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The Daily Wildcat

The Daily Wildcat

 

    Local band stays true to Tucson

    Although two of its members are UA alumni, local band The Jons has never been allowed to play on the UA Mall because of the high decibel level of its horns. The band will perform May 12 at Club Congress for an album-release party.
    Although two of its members are UA alumni, local band The Jons has never been allowed to play on the UA Mall because of the high decibel level of its horns. The band will perform May 12 at Club Congress for an album-release party.

    Once upon a time there was a great band who dreamed dubious dreams of platinum and gold. The road they would take to the enchanted land of fame and fortune would humbly begin in their hometown. It was there where their roots of modesty and prudence were left behind to pursue the ultimate quest for the chalice of sellouts.

    Now, as The Jons stand before that long road, faithfully playing the all-too-familiar Tucson circuit, the only thing that seems to be holding them back are those roots, which are powerfully fresh and briskly unique.

    The six-man band comprises UA alumni Jason Urman (piano, organs, sax, and vocals) and Javier Gamez (trumpet, guitar and vocals), as well as James Peters (drums and vocals), Charles Rodriguez (Guitar, horn and vocals), Jon Villa (trumpet and vocals) and Ricardo Custodic (bass, guitar and vocals). The Nogales natives aren’t ones to deny the importance of breeding your style with a little bit of hometown lovin’.

    “”It’s extremely important as a member of the music community to support your local scene,”” Urman said. “”It’s hard for someone who’s unsigned to stay alive.””

    The band wasn’t on a label, so it formed on its own in 2000, fittingly named The Jons Records. Through its outfit, the band has released its first album Wine at the Hilltop in 2003, and plans to release a second, Greatest Hits Vol. II, on May 12.

    “”When we made our first album, we didn’t have much studio experience,”” Urman explained. “”We didn’t really know what we were doing, and because we’ve learned a lot from that experience, our new album is a lot more polished.””

    It’s extremely hard to define anything about The Jons. The band’s sound seems to be a product of an eclectic list of influences, which range from Elvis Costello, and The Kinks to The Clash and even “”Chicago.”” The presence of horns in most of their songs also reveals a true magnetism brought about by their taste for Latin and jazz music.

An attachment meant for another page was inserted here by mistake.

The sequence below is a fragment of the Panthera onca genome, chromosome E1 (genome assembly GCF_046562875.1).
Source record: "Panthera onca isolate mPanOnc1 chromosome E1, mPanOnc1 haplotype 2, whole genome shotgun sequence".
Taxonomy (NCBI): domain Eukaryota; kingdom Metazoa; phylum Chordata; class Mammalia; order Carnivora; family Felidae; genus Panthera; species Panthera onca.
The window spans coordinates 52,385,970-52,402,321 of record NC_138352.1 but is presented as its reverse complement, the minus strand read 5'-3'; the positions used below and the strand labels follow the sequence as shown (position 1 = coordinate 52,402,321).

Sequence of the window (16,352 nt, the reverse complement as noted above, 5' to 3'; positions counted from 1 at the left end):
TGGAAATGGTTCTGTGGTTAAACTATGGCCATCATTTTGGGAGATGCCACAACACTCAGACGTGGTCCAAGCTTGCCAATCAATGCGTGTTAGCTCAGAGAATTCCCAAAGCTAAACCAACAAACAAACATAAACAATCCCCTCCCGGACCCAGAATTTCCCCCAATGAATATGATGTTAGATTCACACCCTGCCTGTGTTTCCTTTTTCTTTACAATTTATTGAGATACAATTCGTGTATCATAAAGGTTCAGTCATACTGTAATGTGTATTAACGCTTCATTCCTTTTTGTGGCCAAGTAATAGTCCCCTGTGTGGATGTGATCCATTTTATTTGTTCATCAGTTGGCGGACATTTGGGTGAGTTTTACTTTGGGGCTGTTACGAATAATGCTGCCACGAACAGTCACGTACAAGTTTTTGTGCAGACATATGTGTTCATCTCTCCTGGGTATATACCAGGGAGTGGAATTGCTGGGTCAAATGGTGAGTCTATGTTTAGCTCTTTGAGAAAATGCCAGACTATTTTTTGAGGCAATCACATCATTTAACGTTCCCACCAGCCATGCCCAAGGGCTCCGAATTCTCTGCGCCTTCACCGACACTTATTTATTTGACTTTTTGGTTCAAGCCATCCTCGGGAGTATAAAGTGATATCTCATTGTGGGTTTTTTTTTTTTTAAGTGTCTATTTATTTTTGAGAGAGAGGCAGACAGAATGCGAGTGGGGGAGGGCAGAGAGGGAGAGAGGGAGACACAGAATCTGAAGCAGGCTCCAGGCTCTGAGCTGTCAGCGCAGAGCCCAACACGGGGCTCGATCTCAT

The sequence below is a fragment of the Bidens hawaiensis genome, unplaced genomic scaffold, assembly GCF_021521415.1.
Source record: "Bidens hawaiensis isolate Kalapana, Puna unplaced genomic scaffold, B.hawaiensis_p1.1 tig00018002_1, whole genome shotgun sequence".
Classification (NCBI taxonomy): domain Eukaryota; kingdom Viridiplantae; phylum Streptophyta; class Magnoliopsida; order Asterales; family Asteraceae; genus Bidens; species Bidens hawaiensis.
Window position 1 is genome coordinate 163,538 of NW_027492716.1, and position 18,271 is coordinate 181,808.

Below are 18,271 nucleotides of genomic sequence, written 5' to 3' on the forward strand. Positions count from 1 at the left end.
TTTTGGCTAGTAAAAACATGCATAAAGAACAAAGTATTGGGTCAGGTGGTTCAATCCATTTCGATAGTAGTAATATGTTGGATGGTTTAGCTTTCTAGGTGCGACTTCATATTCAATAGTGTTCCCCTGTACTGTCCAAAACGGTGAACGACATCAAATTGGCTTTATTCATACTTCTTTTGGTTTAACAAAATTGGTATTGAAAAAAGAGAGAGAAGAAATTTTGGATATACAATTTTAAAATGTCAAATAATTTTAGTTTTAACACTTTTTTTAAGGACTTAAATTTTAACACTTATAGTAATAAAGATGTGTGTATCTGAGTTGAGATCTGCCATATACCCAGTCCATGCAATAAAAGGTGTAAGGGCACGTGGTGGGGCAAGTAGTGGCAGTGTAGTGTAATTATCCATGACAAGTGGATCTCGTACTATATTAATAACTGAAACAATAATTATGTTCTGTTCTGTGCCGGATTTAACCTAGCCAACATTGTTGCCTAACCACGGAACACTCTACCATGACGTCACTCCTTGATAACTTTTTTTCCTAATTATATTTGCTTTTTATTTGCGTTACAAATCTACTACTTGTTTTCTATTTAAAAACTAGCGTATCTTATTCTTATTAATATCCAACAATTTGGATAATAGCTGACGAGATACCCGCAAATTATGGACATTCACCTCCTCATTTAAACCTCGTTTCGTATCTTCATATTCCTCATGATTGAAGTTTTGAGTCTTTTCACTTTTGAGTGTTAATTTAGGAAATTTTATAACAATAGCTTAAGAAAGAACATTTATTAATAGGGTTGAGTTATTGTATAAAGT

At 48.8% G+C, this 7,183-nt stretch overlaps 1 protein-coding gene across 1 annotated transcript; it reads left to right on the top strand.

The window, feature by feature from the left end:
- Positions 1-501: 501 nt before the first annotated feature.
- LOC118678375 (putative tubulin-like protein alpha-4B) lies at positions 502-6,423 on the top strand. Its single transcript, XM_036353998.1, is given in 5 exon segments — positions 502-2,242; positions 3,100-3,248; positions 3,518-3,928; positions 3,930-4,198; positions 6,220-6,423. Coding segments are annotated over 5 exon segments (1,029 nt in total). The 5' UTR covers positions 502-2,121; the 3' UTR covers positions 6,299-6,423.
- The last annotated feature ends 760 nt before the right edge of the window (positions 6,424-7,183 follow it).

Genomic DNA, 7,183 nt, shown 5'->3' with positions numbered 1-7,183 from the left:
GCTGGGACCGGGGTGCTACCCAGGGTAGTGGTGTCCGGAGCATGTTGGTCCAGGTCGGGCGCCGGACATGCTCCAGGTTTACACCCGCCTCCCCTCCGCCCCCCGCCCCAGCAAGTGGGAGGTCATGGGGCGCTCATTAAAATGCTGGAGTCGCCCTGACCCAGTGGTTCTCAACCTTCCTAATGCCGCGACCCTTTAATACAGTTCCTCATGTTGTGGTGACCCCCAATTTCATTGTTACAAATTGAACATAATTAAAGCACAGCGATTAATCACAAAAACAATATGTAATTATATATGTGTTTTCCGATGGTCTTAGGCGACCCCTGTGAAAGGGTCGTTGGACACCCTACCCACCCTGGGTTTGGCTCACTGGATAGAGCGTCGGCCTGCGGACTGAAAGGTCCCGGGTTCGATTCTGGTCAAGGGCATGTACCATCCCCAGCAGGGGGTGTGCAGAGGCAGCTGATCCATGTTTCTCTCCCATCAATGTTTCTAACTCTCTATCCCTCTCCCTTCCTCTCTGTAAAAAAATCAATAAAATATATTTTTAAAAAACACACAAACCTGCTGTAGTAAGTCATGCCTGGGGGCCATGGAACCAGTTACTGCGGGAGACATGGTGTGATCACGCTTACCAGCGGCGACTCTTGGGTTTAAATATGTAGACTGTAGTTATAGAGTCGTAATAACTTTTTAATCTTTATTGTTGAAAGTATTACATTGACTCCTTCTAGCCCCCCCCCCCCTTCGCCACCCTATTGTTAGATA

“”The horns are really important in making up our sound. They really add a whole new dimension to the band,”” Urman said.

    Being no strangers to the UA, the band has applied to play on the UA Mall in the past, but because of the loudness of their horns, they were denied the chance (the UA enforces a decibel limit that doesn’t conform to horns). Urman, who is a former UofA Bookstore employee, has even been featured in Arizona Daily Wildcat in “”On The Spot”” back in January of 2003.

    “”I was at work and the guy came up and started asking me questions,”” Urman said. “”I can’t really remember, but I think I told him I wished someone would fuck with me so I could have a reason to fight them and quit my job.””

    Upon further research, the archived “”On The Spot”” uncovered that not only did Urman confess to wanting to knock a customer out, but he also revealed his future job plans: “”Maybe I could sit on a tricycle and juggle balls while I play a flute or something.””

    Fortunately for Urman, he has since acquired a day job.

    In the dawn of the release of a second album, the band’s future seems to be vibrantly bright. Aside from their CD-release party on May 12 at Club Congress, 311 E. Congress St., The Jons will play Plush, 340 E. Sixth St., on Friday and even venture as far as Hawaii to play a show in June.

    “”I think the band has come really far,”” Urman said. “”And I like where we’re going.””

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